CLIMATE AND HISTORY. 309
Transcaspia shows what can be done. The other school, of which Blanford is the best-known representative, holds that during the last two thousand years the climate must have changed. Wars and misgovernment have been a fearful curse, but their influence is not sufficient to account for the location of large towns in places where to-day a caravan can with difficulty find a pool of brackish water. The just rule of a European power may do much in favored localities, and it would be an immense blessing everywhere ; but it can not restore the ancient prosperity.
It is not my purpose to enter into an exhaustive discussion of these two opposing views, for that would lead into a consideration of the causes of wars and migrations, the reasons for the fall of nations, and the philosophy of history. I shall merely state a few salient facts which may be put in the form of answers to the following questions : (a) Do wars and misgovernment necessarily cause permanent depopulation ? (b) Are Eastern Persia and its neighbors able to support a much larger population than that which now occupies them ? (c) Is there any independent evidence that the climate either has or has not changed during historical times ?
(a) The influence of wars. The depopulation caused by wars is one of the best-known facts of history. The question now before us is whether, other conditions remaining unchanged, frequent wars must cause permanent and progressive depopulation. Examples from many lands might be quoted, but Persia itself furnishes an answer. The province of Astrabad is one of the few in Persia which are blessed with an abundant rainfall and great natural advantages. For centuries its inhabitants have been exposed to the terrible raids of the fierce Turkomans and have also had the disadvantage of a very unhealthful climate. Their condition as described by Vambery in the early sixties was most pitiable. Even as late as 188o, when conditions had much improved, owing to the proximity of Russia, O'Donovan (p. Igo) relates that murderous affrays were frequent even in the immediate vicinity of Astrabad. Yet in almost the same paragraph the author enlarges on the density of the population, Persian villages of from 20 to 3o houses being scattered every 500 or 600 yards. The fertility of the region is so great that the people persisted in coming into it, in spite of the fact that their numbers were frequently decimated by the Turkomans.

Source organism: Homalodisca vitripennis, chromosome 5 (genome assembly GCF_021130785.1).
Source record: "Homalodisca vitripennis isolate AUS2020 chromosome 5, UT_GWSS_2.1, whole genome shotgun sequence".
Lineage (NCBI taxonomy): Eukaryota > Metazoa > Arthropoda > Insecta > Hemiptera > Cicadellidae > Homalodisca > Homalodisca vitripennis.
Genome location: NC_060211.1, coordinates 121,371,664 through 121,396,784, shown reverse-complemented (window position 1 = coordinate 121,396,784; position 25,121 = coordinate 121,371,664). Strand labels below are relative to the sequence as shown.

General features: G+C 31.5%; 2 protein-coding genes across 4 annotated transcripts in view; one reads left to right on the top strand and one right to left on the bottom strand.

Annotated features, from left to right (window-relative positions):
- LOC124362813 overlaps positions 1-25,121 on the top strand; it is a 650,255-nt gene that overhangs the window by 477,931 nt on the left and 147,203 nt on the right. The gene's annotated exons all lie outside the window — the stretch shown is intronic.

Azerbaijan, the northwestern province of Persia, furnishes a more striking example of the saine sort. This, according to Curzon (p. 514), " is the province which, excepting only Khorasan, has more often been violated by foreign invasion than any other part of Persia. . . . Its fertility of resources entitle it to be called the granary of Northern Iran." Tabriz, the capital (p. 518) "has fallen the first victim to invading armies, and has been successively held by Arabs, Seljuks, Ottomans, Persians, and Russians. What the rage of conquest has spared, nature has interfered to destroy. The city has been desolated by frequent and calamitous earthquakes. Twice we hear of its being leveled to the ground before, in 1392, it was sacked by Timur, whose path was strewn with ruins that vied with the convulsions of nature. Five tunes during the last two centuries has it again been laid low. A reliable historian tells us that 8o,00o persons perished in the earthquake of 1721, and we hear from another source that half that number were claimed for the death-roll by its successor in 1780." Yet in spite of wars and calamities the fertility of